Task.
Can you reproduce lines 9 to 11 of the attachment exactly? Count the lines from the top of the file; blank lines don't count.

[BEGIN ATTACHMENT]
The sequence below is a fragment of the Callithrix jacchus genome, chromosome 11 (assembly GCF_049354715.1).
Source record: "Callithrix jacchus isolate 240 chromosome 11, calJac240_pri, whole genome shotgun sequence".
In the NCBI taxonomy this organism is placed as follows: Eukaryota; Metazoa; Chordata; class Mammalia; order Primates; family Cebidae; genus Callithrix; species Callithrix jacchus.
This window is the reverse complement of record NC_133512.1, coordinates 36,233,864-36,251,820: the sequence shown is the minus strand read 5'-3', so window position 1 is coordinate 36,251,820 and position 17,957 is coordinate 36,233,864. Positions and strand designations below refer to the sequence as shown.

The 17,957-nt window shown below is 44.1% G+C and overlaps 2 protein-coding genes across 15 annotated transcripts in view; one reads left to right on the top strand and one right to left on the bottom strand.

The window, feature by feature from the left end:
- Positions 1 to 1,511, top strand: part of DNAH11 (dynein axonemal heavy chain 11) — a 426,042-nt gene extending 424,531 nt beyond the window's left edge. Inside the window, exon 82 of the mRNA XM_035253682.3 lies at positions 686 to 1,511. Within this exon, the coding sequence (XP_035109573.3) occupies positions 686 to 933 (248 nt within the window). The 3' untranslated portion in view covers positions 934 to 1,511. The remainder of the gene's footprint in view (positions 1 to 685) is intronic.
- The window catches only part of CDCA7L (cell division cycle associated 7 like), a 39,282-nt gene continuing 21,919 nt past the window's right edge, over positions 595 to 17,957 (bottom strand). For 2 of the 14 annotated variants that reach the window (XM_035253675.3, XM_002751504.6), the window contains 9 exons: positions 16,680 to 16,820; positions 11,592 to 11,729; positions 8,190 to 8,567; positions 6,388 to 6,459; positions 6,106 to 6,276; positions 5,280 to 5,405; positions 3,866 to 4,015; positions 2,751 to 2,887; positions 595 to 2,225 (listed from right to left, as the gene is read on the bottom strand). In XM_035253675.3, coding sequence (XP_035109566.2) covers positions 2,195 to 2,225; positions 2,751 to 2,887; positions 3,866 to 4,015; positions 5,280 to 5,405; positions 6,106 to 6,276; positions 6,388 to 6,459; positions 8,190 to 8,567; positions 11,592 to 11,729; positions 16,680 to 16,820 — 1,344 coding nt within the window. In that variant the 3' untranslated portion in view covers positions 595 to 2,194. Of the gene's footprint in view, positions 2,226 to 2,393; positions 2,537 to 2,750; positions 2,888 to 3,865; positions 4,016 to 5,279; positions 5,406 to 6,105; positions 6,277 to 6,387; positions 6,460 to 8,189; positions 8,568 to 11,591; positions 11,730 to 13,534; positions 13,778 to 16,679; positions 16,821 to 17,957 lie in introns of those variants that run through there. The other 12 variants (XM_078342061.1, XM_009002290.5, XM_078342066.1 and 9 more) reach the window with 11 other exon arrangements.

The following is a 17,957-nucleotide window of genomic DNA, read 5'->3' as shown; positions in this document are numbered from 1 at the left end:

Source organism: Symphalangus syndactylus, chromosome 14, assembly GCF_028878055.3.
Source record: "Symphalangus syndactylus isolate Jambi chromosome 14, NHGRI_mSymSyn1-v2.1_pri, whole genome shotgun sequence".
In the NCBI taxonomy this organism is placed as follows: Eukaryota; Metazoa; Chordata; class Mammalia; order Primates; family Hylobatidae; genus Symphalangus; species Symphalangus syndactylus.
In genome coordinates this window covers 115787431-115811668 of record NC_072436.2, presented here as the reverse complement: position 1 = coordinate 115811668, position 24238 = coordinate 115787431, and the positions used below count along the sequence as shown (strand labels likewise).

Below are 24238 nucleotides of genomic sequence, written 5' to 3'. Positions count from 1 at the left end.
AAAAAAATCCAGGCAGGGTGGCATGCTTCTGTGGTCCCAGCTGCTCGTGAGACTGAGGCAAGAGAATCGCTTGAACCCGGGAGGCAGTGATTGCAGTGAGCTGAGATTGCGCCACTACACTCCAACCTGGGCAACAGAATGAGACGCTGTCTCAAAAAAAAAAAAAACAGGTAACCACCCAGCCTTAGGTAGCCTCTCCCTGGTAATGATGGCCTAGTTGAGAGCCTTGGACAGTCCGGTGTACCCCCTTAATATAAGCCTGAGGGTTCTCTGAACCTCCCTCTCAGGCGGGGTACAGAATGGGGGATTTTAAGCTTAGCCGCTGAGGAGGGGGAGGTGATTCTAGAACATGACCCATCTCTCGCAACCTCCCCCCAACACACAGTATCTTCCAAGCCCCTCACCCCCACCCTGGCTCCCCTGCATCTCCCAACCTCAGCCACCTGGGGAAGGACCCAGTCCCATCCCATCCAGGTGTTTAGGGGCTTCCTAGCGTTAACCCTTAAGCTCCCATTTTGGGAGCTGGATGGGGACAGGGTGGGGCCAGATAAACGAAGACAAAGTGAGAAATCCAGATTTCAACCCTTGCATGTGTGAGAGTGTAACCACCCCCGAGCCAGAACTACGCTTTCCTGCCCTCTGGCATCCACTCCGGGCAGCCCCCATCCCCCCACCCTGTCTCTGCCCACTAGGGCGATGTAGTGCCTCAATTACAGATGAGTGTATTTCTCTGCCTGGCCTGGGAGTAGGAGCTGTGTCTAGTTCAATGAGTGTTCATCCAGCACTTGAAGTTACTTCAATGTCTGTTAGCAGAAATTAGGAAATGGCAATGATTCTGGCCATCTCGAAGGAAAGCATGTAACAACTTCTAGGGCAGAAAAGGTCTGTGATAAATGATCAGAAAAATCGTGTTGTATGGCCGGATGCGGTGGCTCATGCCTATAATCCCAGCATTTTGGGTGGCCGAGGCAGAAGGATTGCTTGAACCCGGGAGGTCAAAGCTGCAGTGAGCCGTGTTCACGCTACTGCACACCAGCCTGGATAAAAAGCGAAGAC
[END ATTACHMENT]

The following is a 17,957-nucleotide window of genomic DNA, read 5'->3' as shown; positions in this document are numbered from 1 at the left end:

Source organism: Symphalangus syndactylus, chromosome 14, assembly GCF_028878055.3.
Source record: "Symphalangus syndactylus isolate Jambi chromosome 14, NHGRI_mSymSyn1-v2.1_pri, whole genome shotgun sequence".